When Dominique Fredericks, a medical doctor, was diagnosed with lupus, a combination of meds and bad eating habits led to weight gain. But when she started to feel uncomfortable in her own skin, she realised something had to change. Her health depended on it.
With determination and persistence, she managed to drop 12 kilos – and is healthier and more confident than ever. Here’s how she did it.
Occupation: Medical doctor – general practitioner
City: Cape Town
Weight before: 89kg
Weight after: 67kg
Time required to reach current weight: 10 months
Secret weapon to your weight loss: patience and consistency
Dominique was at a pretty healthy weight – until university. “It started during my second year of medical school when I was diagnosed with lupus (systemic lupus erythematosus), which had affected my kidneys. I had to be put onto high doses of immunosuppressants and cortisone. One of the major side-effects was an increase in appetite and weight gain,” she explains.
Admittedly, Dominique used this as an excuse to indulge. “I ate whatever I felt like. I have a bad sweet tooth and would snack on foods containing lots of refined sugar, such as chocolate and biscuits,” she says. “I was constantly yo-yo dieting and would exercise on and off, losing and gaining the same five to 10kg over 10 years. I was inconsistent with my eating habits and exercise, which was the biggest problem. I had an all or nothing mentality – I would either be on a very restrictive diet and exercise a lot or not be active at all and eat whatever I wanted.”
Her turning point came in October 2017. “I remember constantly feeling uncomfortable in my own skin, my clothes felt tight and I hated being in photos. I remember stepping onto the scale for the first time in months and seeing my weight, which was a shock. I weighed almost 90kg and had a BMI of 30, which is classified as obese.”
As a medical professional, Dominique knew the risks that come with being overweight. It was time for her to stop making excuses.
She started by sticking to the basics. “I started eating whole foods, I stopped eating refined sugars and processed foods and started working out four to six times a week.” Her diet consisted mainly of lean proteins, like chicken and fish, which she’d grill, plus steamed or roasted veggies and a side salad.
In an effort to limit temptation, she swapped unhealthy foods for healthier low-kilojoule snacks. “It was tough in the beginning, but it got a lot easier as I went along and the change to a whole food diet actually curbed my cravings for unhealthy snacks.”
As for exercise, she started with 30 to 40 minutes of mixed cardio at the gym four to six times a week. “I did this for the first month to establish a routine and improve my cardiovascular fitness, then I started to incorporate strength training. I also started working with a personal trainer once a week to work on my weaker areas,” she says.
Over the first two months, Dominique saw no change – but she persisted. “I could have easily gotten discouraged and given up, but this time I was determined to stick to the changes I had made and I knew I had to be patient,” she says.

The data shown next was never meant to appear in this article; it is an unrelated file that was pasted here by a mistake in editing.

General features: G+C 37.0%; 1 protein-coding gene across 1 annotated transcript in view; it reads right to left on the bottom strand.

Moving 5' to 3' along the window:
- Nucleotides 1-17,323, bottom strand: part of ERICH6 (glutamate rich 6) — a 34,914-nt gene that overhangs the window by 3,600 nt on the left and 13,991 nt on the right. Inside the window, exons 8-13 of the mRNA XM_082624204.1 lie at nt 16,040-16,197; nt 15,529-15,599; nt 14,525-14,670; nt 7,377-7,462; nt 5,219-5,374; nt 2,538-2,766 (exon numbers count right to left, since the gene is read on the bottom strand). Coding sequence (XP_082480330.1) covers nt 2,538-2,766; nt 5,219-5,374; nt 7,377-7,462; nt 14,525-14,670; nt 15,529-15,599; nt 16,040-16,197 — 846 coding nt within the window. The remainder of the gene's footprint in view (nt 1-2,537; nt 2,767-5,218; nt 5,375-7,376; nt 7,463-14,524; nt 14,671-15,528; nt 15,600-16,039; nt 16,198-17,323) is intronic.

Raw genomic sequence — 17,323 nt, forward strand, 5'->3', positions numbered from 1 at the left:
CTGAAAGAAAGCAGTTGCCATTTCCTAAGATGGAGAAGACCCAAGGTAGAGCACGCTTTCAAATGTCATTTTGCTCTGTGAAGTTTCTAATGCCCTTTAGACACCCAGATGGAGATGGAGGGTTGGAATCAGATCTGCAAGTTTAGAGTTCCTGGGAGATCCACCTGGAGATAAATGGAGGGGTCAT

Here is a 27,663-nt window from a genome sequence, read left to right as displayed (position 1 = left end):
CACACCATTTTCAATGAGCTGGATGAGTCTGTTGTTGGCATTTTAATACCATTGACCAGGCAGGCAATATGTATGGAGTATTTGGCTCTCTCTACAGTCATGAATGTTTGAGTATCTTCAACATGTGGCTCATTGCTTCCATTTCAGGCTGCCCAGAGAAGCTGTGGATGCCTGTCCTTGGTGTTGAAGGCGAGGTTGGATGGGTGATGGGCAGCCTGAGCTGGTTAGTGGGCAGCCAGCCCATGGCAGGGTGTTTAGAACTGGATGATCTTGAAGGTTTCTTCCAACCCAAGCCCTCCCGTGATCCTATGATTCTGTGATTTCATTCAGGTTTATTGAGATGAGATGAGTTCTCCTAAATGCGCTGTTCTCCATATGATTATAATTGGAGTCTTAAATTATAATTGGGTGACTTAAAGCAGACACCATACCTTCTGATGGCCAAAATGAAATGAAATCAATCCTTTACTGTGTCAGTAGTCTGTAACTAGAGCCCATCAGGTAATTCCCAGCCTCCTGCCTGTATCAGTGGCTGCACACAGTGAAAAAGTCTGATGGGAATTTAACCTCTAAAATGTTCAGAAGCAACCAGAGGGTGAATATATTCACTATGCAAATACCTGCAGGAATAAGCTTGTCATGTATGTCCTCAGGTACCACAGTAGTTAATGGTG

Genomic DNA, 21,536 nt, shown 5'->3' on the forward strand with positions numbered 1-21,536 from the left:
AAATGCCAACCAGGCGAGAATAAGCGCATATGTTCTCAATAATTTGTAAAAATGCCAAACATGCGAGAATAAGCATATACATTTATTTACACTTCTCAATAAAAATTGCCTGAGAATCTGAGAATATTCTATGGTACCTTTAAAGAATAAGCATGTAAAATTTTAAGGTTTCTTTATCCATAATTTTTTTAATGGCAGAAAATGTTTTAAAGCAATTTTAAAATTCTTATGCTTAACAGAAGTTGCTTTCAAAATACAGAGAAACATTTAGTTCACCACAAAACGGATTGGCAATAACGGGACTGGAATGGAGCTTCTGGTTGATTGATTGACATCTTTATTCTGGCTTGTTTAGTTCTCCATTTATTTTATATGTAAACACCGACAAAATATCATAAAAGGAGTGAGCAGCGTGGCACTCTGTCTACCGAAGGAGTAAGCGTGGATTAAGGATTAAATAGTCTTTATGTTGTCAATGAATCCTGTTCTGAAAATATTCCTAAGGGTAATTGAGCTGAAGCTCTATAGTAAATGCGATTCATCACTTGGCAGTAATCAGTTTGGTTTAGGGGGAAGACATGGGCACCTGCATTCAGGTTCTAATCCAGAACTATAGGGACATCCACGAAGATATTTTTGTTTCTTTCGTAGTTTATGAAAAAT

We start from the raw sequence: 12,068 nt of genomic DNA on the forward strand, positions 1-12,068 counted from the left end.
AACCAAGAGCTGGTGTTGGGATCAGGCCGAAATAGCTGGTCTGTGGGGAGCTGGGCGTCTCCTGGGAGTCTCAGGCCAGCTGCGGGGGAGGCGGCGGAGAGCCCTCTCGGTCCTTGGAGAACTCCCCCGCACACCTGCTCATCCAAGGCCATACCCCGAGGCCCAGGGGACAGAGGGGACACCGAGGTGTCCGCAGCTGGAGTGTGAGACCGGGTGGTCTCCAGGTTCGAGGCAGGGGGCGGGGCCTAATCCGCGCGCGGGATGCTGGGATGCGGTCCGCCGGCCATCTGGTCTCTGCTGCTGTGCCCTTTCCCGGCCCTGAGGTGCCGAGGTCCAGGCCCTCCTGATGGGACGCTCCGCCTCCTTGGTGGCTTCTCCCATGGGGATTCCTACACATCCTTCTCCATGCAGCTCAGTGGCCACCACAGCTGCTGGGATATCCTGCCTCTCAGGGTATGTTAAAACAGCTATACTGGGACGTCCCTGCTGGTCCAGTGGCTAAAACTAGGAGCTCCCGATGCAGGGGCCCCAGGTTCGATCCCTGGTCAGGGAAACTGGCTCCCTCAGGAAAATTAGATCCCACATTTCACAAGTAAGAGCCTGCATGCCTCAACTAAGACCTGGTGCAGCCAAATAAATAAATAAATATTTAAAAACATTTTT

With persistence, she finally started seeing results – and feeling them too. “I felt great during the process because I knew that this time I was changing my lifestyle for different reasons. I was doing it for myself and for my own health. It wasn’t for anyone else.”
Since dropping 12kg, Dominique has reintroduced some of her favourite foods – but in moderation. Other than that, her diet and exercise regimen haven’t changed much: she still works out four to five times a week, alternating strength and cardio.
Dominique has taken up running, and is clearly loving it. “I was never able to [run] because my weight caused knee pain. I recently completed my first 10km trail run, I’ve signed up for two more 10km races and I’m hoping to eventually work my way up to a half marathon.”
Besides being fitter, Dominique feels more confident than ever. “I don’t feel the need to hide behind lots of layers of clothes anymore. I don’t mind having my photo taken and I’m able to talk to others without constantly feeling self-conscious or as if people are judging me because of my weight,” she explains.
The most important thing that Dominique has learnt during her journey is patience. “Healthy weight loss takes time and making it a lifestyle change will help you to stick to your goals and help you to maintain the weight loss.”
Stick it out: “Be patient – losing weight takes time. Healthy changes don’t happen overnight. Stay consistent and you will see results.”
Celebrate the small stuff: “Non-scale victories are very important. Don’t just rely on the scale – the number constantly fluctuates. Look at it in conjunction with how you feel in your clothes, what you see in the mirror and your measurements in centimetres.”
Don’t be too hard on yourself: “We all make mistakes every now and then. If you mess up or eat something ‘bad’, don’t give up and go back to old habits. Admit you made a mistake and just get back to your usual routine. One unhealthy meal or snack is not going to reverse all of the progress you’ve made.”
This article was originally published on www.womenshealthsa.co.za
Image credit: Supplied